The anticipation of going to sleep is the hope of waking in the morning with all the promise of something wonderful arriving with the dawn.
The comfort of sleep is knowing I’ve used the hours of light well.
Just a Thought 11
Dawn image courtesy: Pixabay.com
Give me a kiss.
I will write one more word.
Laugh and I will write a page.
Sob, I will complete the story.
Just a Thought 10
The Kiss (Lovers) painting, 1907, 1908, by Gustav Klimt courtesy: en.wikipedia.org
The kitchen is the heart of the home. This much I know.
- Pour water into a colander though none of it will remain. Shake the colander vigorously and water splashes off. Put it aside – it still needs time to dry. Do you sense the mystery of water droplets?
- Spread a paper towel to dry the washed strawberries. Save the towel – the stain of the strawberries lingers. If I lift the towel again, will you smell the scent of the fruit?
- Listen to the Beatles sing, “I look at you all, see the love there that’s sleeping. While my guitar gently weeps,” – the refrain follows me all day. When I hum aloud, will you sing the words?
There is story in the colander and the strawberry essence and the music. How will I gather it?
Something elemental prevails in the water. Ah, now I write.
Just a Thought 9
While My Guitar Gently Weeps lyrics by George Harrison, 1968
Water Drop photograph courtesy David Restivo, Arau, Switzerland; commons.wikimedia.org
No matter the genre or time period, all good literature tells something about how to be human. I don’t mean the classic elements for writing like plot, character development, conflict, setting, and resolution to the dilemma. I mean the motives for human interaction: love, honor, quest, change, relationships, violence, fidelity, revenge, sensuality, history, courage, cowardice, defense – these are the scaffolds of writing because they are the markers for living. They are what make people tick, what stimulates their actions. A story should expose the extraordinary range of human behavior, morality, intelligence, corruption, and spirituality.
To me this is key: how one feels about one’s place in the universe and how one functions in response must be the essential blueprint of the story.
Just a Thought 8
Painting The Storm by Pierre Auguste Cot, 1880, courtesy Wikipedia
Writers are not responsible for readers whose knowledge and life experiences are so dwarfed they can’t relate to what is written. Assuming the writer is clear and succinct in their craft, it’s the reader’s responsibility to educate himself sufficiently so he participate in reading an extensive literature.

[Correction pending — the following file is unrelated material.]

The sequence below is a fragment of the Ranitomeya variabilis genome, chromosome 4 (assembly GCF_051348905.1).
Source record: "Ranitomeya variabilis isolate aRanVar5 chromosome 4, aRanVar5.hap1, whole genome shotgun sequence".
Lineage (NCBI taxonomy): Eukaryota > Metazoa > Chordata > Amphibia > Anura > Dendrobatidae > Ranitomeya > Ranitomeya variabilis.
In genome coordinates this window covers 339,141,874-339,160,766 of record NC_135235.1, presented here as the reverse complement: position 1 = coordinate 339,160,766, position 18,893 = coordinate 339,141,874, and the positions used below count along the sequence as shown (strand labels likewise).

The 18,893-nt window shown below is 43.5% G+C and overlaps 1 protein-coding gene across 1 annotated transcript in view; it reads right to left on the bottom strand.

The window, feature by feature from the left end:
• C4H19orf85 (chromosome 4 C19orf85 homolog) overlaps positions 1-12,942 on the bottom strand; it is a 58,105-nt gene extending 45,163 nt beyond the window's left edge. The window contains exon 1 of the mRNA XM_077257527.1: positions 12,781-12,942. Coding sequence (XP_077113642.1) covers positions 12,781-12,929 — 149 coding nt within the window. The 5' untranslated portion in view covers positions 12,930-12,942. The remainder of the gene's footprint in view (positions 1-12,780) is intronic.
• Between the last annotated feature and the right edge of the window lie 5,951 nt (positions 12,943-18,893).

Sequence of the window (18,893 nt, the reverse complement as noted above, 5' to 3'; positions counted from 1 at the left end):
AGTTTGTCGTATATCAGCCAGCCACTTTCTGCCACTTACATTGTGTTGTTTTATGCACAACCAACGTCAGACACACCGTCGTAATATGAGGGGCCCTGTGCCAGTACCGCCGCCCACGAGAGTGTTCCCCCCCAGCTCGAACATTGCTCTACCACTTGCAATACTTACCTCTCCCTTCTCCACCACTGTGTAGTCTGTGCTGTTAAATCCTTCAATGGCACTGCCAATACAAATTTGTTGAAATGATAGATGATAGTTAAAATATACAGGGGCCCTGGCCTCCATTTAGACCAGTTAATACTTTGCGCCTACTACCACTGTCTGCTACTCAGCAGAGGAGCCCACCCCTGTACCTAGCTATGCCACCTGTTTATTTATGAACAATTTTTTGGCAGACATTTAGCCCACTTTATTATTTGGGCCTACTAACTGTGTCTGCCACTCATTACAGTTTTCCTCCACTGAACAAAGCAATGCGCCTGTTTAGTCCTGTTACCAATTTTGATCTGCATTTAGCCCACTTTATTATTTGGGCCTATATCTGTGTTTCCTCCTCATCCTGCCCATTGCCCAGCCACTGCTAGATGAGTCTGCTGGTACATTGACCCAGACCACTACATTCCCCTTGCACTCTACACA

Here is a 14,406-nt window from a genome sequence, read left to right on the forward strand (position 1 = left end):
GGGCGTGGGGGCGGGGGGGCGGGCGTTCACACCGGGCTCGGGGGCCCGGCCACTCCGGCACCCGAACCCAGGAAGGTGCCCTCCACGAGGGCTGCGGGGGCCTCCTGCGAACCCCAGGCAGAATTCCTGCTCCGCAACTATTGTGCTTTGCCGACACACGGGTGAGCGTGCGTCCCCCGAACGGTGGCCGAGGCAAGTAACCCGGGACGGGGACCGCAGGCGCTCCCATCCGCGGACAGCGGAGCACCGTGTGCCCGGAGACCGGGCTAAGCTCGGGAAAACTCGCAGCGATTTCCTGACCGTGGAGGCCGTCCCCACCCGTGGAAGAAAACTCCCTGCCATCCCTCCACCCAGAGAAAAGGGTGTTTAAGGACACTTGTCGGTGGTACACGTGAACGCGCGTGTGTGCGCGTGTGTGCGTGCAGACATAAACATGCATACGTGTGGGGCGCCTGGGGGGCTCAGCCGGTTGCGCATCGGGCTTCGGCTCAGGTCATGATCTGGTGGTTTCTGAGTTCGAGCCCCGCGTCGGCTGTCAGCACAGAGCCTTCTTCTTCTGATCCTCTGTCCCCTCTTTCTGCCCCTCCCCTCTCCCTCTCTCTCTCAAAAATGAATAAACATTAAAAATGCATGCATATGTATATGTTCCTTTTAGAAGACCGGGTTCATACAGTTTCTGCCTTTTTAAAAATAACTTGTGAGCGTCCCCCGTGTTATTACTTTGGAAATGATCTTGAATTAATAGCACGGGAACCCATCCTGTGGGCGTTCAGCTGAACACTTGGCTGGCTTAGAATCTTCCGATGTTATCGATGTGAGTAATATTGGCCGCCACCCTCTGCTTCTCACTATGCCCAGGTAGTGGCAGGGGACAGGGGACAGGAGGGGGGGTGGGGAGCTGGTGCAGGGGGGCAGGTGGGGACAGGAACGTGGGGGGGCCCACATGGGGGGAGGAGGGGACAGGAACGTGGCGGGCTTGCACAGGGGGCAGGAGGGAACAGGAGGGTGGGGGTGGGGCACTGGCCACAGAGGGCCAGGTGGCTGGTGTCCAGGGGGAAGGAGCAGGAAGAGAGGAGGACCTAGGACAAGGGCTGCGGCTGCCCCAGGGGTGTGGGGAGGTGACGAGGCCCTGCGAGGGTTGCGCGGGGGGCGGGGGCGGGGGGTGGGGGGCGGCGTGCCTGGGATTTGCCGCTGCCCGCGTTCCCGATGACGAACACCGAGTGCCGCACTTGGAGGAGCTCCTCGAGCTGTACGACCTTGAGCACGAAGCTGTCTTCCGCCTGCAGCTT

Imagine if it were every writer’s task to teach the alphabet before he began to write. A is for abecedarian, B is for bahadur, C is for clupeoid, Z is for zymosis.*
That being said, writers may not write in tongues, arbitrary and fabricated languages having no value other than to caress the writer’s ego. In that case, writers do need to teach the alphabet. (Perhaps as well to see a therapist.) Also the culture, the history, the aspirations, and the APO of the invented country. Maybe that should be the UPO – Universal Post Office.
Invention, however, is the domain of fiction writers. Be creative, fellow writers. Don’t teach the alphabet but do incorporate internal logic and some familiar external landmarks by which your readers can find their way. In other words, leave the light on. And a switch near at hand. At least a glossary.
Writers and readers need have a shared ground and some common sense. We are all responsible for that much.
abecedarian: a person who is learning the alphabet
bahadur: a distinguished personage
clupeoid: like the herrings
Definitions from The World Book Dictionary, 1987, in two-volumes
Just a thought 7
Dictionary page image courtesy: pixabay.com
What if the two Voyager spacecraft enter interstellar space where the Golden Record might reach other intelligent life forms, but – witnessing the savagery we have wrought here on earth – they want nothing to do with us? What if that life form is of such advanced intelligence that they refuse to acknowledge us? What if they have seen us first but have already passed us by? What if the only thing we leave behind is nothing worth owning or passing on? What if the speed at which the Voyagers travel is exponentially outpaced by the momentum of the continuing destruction here at our planetary home? What if the premise of hope launched by the visionary scientists in 1977 has long been dashed by the reality of the horrors the destroyers effected here on Earth?
What if we deserve nothing more and Earth is really our one chance? Shouldn’t we live here as if that is the final and only truth?
And if we choose not to respectively honor our place in the Cosmos, what then do we tell our children’s children’s children?
Just a Thought 6
Voyager image courtesy NASA
Earth image courtesy Pixabay.com
A horizon line is an error of our vision. Still, we plod determinedly toward it. We reach it in our imaginations, then move again. It’s the forward movement that transforms it – and us. Closing our eyes makes it real.
But open your eyes today, behind your special protective glasses, about 10:00 a.m. if you’re on the West Coast. Watch the solar eclipse, performed especially for the United States. If one thing can unite this savage country in a peaceful moment, let it be all eyes peering toward the heavens, each of us somewhat in the dark, holding hands, breathless with wonder, waiting for light to reach us again.
Waiting for the light.
Just a Thought, 5
Eclipse image courtesy: commons.wikimedia.org